It looks like you're using an Ad Blocker.
Please white-list or disable AboveTopSecret.com in your ad-blocking tool.
Some features of ATS will be disabled while you continue to use an ad-blocker.
originally posted by: deadeyedick
The use of the word sea is used to cover many things. Kinda like saying cloth. It can cover many topics. My view is that the water is what seperates the planets. We see it as empty space when we look up but when we look out at the ocean we are looking at the same thing just in a different reality.
originally posted by: eloheim
originally posted by: Eliyahu
In the Torah, the original word for heaven...Shamayim שמים generally translated as sky has of course a deeper meaning...
Notice the occurrence of the word Mayim ....this means water..
So the word shamayim (sky-water) implies the duality of sky and water which is alluded to in this verse:
"And God said, Let there be a firmament in the midst of the waters, and let it divide the waters from the waters.
-And God made the firmament, and divided the waters which were under the firmament from the waters which were above the firmament: and it was so"
Something 'clicked' for me recently along these lines that made me see this part of the creation narrative in new light. The idea that before anything there were primordial waters, and that heavens are a great sea above mirroring the regular earthly sea 'below,' is an element shared among various near-eastern mythological cosmologies. Very interestingly (to me at least ), this is the same concept that gave birth to the well-known Apkallu fish-people of Sumerian tradition, that are popular on these boards!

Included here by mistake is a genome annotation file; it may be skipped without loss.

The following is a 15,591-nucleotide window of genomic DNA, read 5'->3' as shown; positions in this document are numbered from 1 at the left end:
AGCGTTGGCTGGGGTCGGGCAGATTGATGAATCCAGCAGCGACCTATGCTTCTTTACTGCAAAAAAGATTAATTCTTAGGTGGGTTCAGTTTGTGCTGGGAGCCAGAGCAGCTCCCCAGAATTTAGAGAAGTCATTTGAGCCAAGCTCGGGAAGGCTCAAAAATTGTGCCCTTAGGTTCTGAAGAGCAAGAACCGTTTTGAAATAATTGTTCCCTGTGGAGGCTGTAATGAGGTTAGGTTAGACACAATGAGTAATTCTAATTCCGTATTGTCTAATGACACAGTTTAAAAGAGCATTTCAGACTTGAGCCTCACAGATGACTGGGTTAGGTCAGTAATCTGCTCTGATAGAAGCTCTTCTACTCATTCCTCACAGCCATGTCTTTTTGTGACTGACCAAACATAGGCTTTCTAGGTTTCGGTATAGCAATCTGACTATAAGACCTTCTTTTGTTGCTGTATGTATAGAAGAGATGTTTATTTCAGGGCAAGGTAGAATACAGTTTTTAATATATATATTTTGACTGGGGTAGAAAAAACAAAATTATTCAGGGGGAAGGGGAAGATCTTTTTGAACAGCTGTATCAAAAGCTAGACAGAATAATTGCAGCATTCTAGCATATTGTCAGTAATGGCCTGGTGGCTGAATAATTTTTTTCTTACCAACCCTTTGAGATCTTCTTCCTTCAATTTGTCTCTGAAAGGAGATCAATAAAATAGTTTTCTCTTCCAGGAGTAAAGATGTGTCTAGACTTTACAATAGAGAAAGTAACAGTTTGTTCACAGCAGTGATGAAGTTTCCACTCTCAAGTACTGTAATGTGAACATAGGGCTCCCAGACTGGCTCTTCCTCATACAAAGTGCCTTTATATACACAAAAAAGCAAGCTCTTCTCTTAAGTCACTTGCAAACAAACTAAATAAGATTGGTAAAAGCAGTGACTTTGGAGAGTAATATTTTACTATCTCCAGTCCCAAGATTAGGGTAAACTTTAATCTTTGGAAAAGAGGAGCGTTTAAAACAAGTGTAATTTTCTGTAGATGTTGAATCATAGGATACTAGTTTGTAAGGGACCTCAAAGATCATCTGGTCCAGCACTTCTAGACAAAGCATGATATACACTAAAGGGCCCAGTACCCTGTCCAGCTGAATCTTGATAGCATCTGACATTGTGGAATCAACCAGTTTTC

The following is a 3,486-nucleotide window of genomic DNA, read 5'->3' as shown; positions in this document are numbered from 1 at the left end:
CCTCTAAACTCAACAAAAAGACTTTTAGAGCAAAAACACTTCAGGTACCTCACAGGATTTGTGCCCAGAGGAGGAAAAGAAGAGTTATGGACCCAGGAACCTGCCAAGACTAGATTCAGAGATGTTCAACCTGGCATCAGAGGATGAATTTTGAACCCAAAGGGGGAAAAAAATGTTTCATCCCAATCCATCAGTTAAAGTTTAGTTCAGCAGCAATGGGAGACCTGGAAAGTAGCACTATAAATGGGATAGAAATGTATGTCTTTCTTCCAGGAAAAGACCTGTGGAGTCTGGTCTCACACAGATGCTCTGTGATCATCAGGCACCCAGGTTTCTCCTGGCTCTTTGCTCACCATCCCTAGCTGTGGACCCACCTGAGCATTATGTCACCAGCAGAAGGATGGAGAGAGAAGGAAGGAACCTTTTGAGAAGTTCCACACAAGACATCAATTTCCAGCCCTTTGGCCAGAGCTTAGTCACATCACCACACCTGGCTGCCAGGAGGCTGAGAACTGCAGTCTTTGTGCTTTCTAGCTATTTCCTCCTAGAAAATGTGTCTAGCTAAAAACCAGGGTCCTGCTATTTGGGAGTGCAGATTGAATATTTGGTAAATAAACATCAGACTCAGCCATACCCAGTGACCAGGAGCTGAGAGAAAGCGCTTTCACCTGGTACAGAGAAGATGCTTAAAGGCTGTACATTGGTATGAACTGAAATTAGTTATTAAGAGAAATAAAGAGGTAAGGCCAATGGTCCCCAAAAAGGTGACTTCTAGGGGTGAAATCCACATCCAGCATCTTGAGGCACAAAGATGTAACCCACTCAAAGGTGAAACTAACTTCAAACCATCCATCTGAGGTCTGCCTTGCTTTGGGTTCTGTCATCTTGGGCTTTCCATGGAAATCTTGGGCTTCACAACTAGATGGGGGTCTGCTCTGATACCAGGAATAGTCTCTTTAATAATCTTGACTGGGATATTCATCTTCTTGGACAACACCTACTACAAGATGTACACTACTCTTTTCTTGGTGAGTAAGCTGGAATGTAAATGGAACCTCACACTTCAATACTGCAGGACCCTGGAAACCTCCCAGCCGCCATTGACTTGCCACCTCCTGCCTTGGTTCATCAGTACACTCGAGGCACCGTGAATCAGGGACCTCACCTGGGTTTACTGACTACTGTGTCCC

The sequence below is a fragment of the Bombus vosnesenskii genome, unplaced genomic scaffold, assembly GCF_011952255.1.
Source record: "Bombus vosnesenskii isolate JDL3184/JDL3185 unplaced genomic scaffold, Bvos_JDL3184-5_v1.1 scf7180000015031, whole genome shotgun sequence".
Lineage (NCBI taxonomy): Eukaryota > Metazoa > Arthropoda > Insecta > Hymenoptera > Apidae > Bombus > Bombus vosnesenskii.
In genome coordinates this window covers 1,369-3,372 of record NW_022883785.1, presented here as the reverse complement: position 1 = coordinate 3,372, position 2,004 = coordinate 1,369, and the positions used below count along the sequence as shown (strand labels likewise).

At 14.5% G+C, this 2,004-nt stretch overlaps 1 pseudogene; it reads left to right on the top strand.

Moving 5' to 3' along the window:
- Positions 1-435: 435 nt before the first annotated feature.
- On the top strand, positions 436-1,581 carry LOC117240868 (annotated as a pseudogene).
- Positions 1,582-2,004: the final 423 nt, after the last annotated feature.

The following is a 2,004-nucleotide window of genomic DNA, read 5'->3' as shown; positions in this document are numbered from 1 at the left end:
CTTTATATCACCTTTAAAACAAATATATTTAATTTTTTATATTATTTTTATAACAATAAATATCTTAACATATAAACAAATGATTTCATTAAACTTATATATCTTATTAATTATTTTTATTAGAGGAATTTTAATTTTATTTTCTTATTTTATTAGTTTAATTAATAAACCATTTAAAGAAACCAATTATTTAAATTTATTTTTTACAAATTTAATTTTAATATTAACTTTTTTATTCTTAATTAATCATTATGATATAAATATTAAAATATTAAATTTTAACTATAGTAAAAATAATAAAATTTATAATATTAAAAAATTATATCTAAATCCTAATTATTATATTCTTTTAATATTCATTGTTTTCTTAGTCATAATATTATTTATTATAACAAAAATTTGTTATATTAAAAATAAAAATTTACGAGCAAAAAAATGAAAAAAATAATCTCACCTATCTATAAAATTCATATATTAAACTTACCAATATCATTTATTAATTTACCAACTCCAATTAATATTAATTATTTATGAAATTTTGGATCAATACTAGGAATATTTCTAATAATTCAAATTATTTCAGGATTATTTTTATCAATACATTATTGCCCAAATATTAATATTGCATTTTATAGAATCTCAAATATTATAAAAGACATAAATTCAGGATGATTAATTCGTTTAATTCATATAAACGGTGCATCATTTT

It also led me to a greater understanding of the biblical Flood story (another piece of evidence with well-known near-eastern roots), which came to me while watching the new 'Noah' movie the other day. A great deluge of water makes perfect sense for the purpose of a (near) universal 'Re-creation,' when it's seen as reversal of God's separation of the 'waters above,' from the 'waters below,' to create earth on the second day. Then the receding of the waters afterwards becomes a 'second creation,' allowing for a fresh start for what had been corrupted.
I'm surprised this connection isn't pointed at more often, as it explains God's choice of flood as his destruction mechanism, and (maybe even more importantly) helps lend some understanding to what is otherwise (for me at least) a relatively mystifying part of the creation narrative!